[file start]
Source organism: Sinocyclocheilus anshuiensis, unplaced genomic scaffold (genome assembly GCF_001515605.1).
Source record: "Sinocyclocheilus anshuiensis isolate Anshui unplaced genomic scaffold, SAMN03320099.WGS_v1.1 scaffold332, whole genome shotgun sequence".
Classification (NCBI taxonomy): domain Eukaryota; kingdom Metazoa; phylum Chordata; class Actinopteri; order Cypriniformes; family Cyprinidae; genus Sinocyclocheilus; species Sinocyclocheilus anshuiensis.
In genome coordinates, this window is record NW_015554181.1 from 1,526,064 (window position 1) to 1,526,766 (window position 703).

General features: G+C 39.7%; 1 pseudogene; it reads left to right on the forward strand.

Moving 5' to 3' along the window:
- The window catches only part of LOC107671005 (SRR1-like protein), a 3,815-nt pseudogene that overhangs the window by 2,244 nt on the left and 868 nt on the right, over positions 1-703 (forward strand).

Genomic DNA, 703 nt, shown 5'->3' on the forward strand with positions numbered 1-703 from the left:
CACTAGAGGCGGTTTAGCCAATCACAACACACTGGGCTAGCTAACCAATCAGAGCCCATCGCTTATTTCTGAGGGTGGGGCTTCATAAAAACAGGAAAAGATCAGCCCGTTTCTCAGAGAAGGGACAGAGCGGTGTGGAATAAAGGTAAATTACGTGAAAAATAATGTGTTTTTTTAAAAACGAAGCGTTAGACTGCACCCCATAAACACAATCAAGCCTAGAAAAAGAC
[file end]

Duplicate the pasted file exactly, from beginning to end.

Source organism: Sinocyclocheilus anshuiensis, unplaced genomic scaffold (genome assembly GCF_001515605.1).
Source record: "Sinocyclocheilus anshuiensis isolate Anshui unplaced genomic scaffold, SAMN03320099.WGS_v1.1 scaffold332, whole genome shotgun sequence".
Classification (NCBI taxonomy): domain Eukaryota; kingdom Metazoa; phylum Chordata; class Actinopteri; order Cypriniformes; family Cyprinidae; genus Sinocyclocheilus; species Sinocyclocheilus anshuiensis.
In genome coordinates, this window is record NW_015554181.1 from 1,526,064 (window position 1) to 1,526,766 (window position 703).

General features: G+C 39.7%; 1 pseudogene; it reads left to right on the forward strand.

Moving 5' to 3' along the window:
- The window catches only part of LOC107671005 (SRR1-like protein), a 3,815-nt pseudogene that overhangs the window by 2,244 nt on the left and 868 nt on the right, over positions 1-703 (forward strand).

Genomic DNA, 703 nt, shown 5'->3' on the forward strand with positions numbered 1-703 from the left:
CACTAGAGGCGGTTTAGCCAATCACAACACACTGGGCTAGCTAACCAATCAGAGCCCATCGCTTATTTCTGAGGGTGGGGCTTCATAAAAACAGGAAAAGATCAGCCCGTTTCTCAGAGAAGGGACAGAGCGGTGTGGAATAAAGGTAAATTACGTGAAAAATAATGTGTTTTTTTAAAAACGAAGCGTTAGACTGCACCCCATAAACACAATCAAGCCTAGAAAAAGAC